Embracing Limitations

Finding new and creative ways to work with the things that hold you back.

I’ve been haunted by the inability to focus ever since I was a kid. Call it whatever you want… attention deficit, obsessive compulsiveness, it really doesn’t matter. Some say it’s a byproduct of creativity — a curse you have to reign if you want to succeed as an entrepreneur. Along those lines, I’ve always interpreted my lack of focus as a limitation holding me back from being great at just one thing.

Like so many others, I’m inspired every day by nature, people, problems and ideas — all of which make me want create endless things in parallel, both digital and physical. So, I go off on tangents, creating whatever/however I can, putting things out there with good intentions of growing them into sustainable ideas, products and services. There’s no better feeling than making an idea come to life, and the process of doing so is what I love most. But then, something awful happens every time. The minute I finish something new, I fall off that proverbial cliff, lose interest and begin the process all over again on a different idea.

As an entrepreneur, I’ve had one great success followed by countless failures — the difference between being for the most part good timing (right thing, right place, right time). When timing is on your side, even those so-so ideas can succeed. Once you do have something substantial to concentrate on, focus becomes less of a problem — but (depending on the type of person you are) not for long. I’ve heard enough stories and have had enough personal experience to know burnout on some level is fairly inevitable for most creative professionals.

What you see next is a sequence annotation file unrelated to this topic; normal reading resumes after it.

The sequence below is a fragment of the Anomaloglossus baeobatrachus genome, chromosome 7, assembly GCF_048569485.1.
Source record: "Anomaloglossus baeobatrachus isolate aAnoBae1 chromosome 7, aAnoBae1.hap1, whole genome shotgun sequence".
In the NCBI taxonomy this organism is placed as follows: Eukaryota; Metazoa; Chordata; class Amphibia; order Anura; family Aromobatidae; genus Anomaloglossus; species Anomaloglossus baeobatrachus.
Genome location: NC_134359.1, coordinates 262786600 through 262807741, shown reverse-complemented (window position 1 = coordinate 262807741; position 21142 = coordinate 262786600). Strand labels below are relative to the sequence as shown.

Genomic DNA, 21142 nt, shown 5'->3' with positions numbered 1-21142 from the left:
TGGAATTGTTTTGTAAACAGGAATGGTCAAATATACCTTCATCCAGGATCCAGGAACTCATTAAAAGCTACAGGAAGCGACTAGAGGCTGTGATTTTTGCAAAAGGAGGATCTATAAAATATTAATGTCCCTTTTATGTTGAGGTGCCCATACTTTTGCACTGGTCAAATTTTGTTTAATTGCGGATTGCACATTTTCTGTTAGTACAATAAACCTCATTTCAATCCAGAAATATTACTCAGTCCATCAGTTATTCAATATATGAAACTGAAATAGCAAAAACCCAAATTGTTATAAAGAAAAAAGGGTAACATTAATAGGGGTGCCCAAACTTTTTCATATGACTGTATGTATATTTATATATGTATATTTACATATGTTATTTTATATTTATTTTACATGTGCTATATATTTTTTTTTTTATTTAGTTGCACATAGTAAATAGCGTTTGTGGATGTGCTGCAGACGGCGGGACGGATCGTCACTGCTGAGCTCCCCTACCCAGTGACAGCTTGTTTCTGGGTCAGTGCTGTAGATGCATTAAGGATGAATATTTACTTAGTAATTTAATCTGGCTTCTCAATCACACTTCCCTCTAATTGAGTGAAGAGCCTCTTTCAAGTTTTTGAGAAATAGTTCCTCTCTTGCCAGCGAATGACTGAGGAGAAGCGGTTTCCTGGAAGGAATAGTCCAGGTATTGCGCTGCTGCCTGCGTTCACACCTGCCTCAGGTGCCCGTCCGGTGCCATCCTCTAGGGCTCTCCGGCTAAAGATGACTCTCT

I’ve tried for years to overcome my inability to focus on just one thing thinking it would be the solution to all my problems, but now I’ve decided on a different approach. Going back to what I love most (the process of taking an idea and making it real either in concept or finished product) — I’ve realized that maybe the thing I’ve considered to be a limitation for so long is something I actually need to embrace.

All I really want to do is design and make things as I’m inspired by problems and ideas. Instead of trying to focus and build businesses around every idea, I’m just going to put them out there, open source, for anyone to use and then move on to the next. I’m banking on there being value in that process and hopefully by embracing my lack of focus, I’ll be able to overcome it in some weird backwards way. So far, just shifting my perspective has worked wonders for my frame of mind. The anxiety of having to focus on just one thing is completely gone because I know that once I get an idea out the door, I’ll be able to work on something new without remorse.

So, what’s holding you back? Maybe it’s something you’ve tried to change because everything you’ve read says you should, but at your core, it might just be a part of who you are. I’m not suggesting we give up and give in to our limitations (I’ll never stop trying to make myself better), but maybe shifting your perspective and working in a new creative way with your limitations might help you push through.